Security

ProtonMail launches free VPN to fight privacy 'abuse' from likes of Google, Facebook

ProtonMail's new ProtonVPN is officially available to the general public. Here's how it works, and why the company thinks it's necessary.

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Image: iStockphoto/a-image

Encrypted email provider ProtonMail's free VPN service, ProtonVPN, is now available to the general public, the company announced on Tuesday. ProtonVPN has been in beta testing and development for a year, and is now available for free.

The internet has shifted from its previous position as a "beacon of hope and freedom" to become a "tool for oppression and control," according to a ProtonVPN press release. Tech titans like Google and Facebook "abuse user privacy to sell advertisements," the release noted, and ProtonVPN is offering a way to protect user data.

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ProtonVPN provides a free virtual private network that prevents websites from tracking user behavior, and improves the security of the browsing experience by routing internet traffic though an encrypted tunnel. Certain VPNs can also allow internet users to bypass state-sponsored censorship programs and to access specific content that may have been blacklisted.

In addition to the service being free, ProtonMail makes the claim that ProtonVPN is the "best VPN service ever created," being that it uses multiple encrypted tunnels to route traffic, and does so through multiple countries as well. ProtonVPN also seamlessly integrates with the Tor anonymity network, the release said.

Much like its flagship product, ProtonMail will operate ProtonVPN with a transparent threat model, and it will be subject to the company's Swiss jurisdiction.

Conversations around the use of VPNs have been growing since US President Donald Trump blocked Obama-era FCC regulations from going into effect in December 2017. Without the additional regulations in place, it could eventually be easier for ISPs to capture and use consumer data for advertising, some have argued.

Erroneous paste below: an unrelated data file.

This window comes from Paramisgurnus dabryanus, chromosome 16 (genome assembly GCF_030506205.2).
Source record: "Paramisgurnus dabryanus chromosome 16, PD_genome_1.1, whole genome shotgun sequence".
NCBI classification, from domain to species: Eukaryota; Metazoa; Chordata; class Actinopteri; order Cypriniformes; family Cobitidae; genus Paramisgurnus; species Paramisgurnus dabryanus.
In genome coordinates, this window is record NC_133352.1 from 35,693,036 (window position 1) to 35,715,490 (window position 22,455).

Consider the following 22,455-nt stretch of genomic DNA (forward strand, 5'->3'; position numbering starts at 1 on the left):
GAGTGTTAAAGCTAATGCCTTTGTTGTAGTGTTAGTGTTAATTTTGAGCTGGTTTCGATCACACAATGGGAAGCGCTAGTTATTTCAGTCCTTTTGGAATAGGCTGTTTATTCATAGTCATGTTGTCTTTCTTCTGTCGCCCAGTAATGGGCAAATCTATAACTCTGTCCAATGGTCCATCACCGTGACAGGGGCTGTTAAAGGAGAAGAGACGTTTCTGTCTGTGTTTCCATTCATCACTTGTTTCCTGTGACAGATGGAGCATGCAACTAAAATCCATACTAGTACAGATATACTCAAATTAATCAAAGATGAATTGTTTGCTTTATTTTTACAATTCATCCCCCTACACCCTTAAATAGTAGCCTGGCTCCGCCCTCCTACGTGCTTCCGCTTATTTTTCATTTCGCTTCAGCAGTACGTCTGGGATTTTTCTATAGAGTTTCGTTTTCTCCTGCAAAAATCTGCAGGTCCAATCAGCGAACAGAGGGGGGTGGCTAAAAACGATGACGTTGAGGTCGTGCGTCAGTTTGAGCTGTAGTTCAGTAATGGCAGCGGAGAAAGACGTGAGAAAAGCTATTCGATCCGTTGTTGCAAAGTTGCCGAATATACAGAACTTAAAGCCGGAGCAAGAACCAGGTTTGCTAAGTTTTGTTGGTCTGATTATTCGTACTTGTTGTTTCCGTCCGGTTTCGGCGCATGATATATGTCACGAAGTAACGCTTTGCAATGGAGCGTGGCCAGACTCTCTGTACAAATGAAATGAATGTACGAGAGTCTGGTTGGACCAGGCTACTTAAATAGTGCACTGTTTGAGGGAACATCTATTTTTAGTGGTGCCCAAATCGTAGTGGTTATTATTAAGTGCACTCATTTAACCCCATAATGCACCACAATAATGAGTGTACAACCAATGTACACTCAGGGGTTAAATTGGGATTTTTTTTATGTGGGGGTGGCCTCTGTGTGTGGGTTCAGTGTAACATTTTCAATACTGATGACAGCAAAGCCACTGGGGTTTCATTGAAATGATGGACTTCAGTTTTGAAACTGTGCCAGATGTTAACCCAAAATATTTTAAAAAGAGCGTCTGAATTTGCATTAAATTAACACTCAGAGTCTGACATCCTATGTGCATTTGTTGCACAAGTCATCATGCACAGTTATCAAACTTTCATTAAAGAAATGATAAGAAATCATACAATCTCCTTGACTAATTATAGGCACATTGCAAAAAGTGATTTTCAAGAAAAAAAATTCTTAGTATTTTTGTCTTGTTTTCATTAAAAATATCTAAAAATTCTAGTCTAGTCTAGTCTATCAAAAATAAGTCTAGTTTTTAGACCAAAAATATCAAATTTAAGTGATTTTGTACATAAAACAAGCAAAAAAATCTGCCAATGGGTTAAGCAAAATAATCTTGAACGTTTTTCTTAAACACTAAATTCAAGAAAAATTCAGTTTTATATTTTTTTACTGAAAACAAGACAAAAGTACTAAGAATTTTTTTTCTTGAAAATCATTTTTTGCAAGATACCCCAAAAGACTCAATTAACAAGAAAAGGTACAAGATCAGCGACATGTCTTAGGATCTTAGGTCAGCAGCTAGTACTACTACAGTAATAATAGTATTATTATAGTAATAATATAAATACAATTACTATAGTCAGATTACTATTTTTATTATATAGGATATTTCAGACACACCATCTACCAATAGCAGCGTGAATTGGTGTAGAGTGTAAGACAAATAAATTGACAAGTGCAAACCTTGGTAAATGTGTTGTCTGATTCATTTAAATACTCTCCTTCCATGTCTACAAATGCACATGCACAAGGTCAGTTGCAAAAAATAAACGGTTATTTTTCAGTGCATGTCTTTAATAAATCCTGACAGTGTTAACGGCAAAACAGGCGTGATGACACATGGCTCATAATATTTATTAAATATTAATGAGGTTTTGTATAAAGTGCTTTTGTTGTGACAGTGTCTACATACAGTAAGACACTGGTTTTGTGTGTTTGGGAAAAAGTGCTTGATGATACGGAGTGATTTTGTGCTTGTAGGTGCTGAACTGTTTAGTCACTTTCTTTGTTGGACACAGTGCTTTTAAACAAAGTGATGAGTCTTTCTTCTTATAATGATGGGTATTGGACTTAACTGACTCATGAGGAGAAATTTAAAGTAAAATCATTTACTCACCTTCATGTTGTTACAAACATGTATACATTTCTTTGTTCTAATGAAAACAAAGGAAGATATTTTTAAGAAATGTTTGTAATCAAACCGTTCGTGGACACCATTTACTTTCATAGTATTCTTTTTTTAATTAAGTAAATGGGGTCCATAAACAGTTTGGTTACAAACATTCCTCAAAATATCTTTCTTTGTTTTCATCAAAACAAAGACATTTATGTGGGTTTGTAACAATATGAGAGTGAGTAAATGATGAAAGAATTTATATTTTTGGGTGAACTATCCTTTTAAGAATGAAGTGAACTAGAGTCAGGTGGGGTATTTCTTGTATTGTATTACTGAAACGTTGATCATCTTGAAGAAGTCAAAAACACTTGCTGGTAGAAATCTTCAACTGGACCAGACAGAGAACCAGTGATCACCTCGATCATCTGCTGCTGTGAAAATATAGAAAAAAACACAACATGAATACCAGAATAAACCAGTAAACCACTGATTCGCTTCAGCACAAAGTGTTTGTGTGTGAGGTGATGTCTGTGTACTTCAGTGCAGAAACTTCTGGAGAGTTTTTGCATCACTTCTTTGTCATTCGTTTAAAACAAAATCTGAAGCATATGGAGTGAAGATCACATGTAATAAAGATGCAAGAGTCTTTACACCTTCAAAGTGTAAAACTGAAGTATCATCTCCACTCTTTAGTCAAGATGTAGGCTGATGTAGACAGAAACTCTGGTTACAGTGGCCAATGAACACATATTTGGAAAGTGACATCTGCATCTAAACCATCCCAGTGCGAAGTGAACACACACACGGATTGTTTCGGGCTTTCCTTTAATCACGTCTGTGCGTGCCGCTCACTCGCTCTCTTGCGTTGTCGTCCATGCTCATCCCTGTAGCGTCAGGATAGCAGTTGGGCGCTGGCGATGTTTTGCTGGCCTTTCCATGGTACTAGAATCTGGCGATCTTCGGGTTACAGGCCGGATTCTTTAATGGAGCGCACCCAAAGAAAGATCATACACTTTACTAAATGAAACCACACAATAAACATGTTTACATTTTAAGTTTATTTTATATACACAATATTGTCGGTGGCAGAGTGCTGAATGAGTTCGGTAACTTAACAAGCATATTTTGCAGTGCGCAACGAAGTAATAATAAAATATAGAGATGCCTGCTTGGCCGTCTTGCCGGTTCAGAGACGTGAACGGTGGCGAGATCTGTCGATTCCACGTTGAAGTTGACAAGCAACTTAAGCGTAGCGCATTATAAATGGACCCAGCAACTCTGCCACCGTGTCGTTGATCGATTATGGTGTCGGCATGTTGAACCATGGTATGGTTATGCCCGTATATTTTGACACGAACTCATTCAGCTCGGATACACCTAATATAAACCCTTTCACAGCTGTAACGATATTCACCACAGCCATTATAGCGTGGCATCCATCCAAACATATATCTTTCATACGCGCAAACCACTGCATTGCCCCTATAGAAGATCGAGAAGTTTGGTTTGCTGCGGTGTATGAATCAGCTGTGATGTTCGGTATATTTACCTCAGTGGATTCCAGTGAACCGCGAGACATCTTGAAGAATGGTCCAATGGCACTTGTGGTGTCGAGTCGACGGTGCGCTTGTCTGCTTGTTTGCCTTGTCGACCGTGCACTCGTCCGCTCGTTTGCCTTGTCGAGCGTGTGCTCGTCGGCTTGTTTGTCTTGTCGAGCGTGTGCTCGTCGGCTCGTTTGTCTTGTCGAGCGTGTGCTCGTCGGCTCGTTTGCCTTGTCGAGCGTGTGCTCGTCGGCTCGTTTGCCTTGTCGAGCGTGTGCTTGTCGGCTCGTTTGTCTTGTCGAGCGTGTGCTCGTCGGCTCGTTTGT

Additionally, conversations around a reversal of net neutrality rules have led some to explore more secure options for accessing the web. As such, many users have begun looking to VPNs to more effectively hide their behavior online.

ProtonVPN is free, but the company relies on donations to provide the service. Interested users can sign up for ProtonVPN here.

The 3 big takeaways for TechRepublic readers

  1. ProtonVPN is a free VPN from ProtonMail, and it available to the public now.
  2. VPNs are used to route traffic through encrypted tunnels, making it more difficult for governments or businesses to track what someone is doing online.
  3. ProtonVPN integrates with the Tor anonymity network, and utilizes multiple tunnels to encrypt internet traffic.

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About Conner Forrest

Conner Forrest is a Senior Editor for TechRepublic. He covers enterprise technology and is interested in the convergence of tech and culture.

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